Prices range between £90-£375, depending on whether you head over during low season (January-March) or high season (June-September) – just a heads up if you’re planning to come during low season that Sark winters are harsh, and you’ll need to come prepared in terms of clothing – think many layers!

    The room

    We stayed in Le Grand, Clos a Jaon’s biggest residence. Like the rest of the complex, its rooms are all luxury hotel-quality with beds you could melt into, a walk-in closet, remote-controlled skylights and a view onto the complex’s cobblestone courtyard. It’s all tastefully designed in muted tones that instantly evoke a feeling of peace.


    Every building also has its lounge and top of the line kitchen, where the gang can chill out or grab a quick bite before heading out on another adventure. Since Clos a Jaon is self-catered, you’re going to have to figure out your own mealtimes. Sark does have its own grocery – stocked with Waitrose products – but we’d recommend picking up your rations before you head across from Guernsey, just in case.

    The food

    Being an island in the middle of the ocean, it’s no surprise that seafood is a priority for any visitor to Sark. Lobster, crab, scallops and fresh fish are all on the menu here and while there aren’t that many restaurants on the island, there’s a good mix of fine dining and casual establishments.


    For classic fine dining, head out to La Sablonniere, which serves up a decadent Lobster Thermidor with a long list of quality wines, or the luxurious Stocks Hotel which brings fresh, seasonal produce to the table. (Try their award-winning sloe vodka – it’s unbelievable.)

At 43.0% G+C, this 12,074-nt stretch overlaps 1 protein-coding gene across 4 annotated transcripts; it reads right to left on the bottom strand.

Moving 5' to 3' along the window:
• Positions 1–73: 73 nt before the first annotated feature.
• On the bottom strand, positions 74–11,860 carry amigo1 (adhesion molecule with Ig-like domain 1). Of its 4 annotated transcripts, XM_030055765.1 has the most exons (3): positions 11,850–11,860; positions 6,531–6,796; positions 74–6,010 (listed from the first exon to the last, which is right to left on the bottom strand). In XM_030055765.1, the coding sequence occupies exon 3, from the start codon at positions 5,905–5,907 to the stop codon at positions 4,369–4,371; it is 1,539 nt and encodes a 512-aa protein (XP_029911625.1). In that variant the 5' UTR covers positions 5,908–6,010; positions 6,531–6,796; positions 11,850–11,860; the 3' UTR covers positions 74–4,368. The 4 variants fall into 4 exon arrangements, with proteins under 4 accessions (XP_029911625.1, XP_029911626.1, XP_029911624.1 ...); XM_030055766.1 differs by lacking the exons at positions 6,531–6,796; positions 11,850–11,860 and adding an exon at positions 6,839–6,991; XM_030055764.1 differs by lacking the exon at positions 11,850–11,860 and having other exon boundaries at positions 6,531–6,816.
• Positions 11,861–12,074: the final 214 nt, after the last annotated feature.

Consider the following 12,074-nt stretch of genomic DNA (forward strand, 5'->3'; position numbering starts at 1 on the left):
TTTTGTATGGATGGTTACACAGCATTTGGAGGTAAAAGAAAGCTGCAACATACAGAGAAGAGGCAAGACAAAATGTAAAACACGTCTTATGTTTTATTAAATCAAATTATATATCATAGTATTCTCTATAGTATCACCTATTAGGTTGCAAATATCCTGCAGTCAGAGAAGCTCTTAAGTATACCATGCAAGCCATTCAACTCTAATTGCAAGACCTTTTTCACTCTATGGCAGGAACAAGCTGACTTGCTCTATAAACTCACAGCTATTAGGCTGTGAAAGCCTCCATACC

For more low key affairs, spending a sunny afternoon in Nicole’s garden is a great shout. Run by a family, their crab cakes and more traditional pub grub like fish and chips will definitely hit the spot and are best washed down with a frosty pint of cider.

    Since Clos a Jaon is a self-catered hotel, it’s worth knowing where to grab essentials for breakfast or a cheeky midnight snack. Food Stop is your best bet and they’ve also recently started stocking Waitrose products, if you’re looking to splash out.

    The vibe


    Sark is a very laidback place and if you’re not cycling, you’re going to have to do a lot of walking. Leave the heels at home and come dressed ready to brave the great outdoors – grab a pair of good boots and a thick jumper and you’ll fit right in.

    Don’t miss

    Given that you’re not afraid of heights, a walk across La Coupee is unforgettable.


    This narrow steep walkway connects both the main part of Sark to Little Sark and from it, you can see out across one of Sark’s many beaches and out right across the horizon.


    It’s easily one of the most breathtaking places in Sark – and there are a lot of them. Even if you’re not the most confident cyclist (I sheepishly raise my hand here), the roads aren’t too challenging and I’d highly recommend seeing it all from a rental bike to really get the full Sark experience.


    While you’re there…

    Although you won’t be able to jump onto Brecqhou, Sark’s neighbouring private island owned by the Barclay brothers, it’s still worth jumping over to explore the rest of the Channel Islands if you have time to spare.

    You’re probably going to have to stop off in Guernsey first anyways to ferry over to Sark, so it’s worth taking some time out to see Hauteville House (Victor Hugo’s old home), The Little Port and a stroll along Shell Beach. A day trip to Alderney wouldn’t go amiss either – especially if it’s Alderney Week, when the island comes alive with a festival filled with live music, beach parties and carnivals.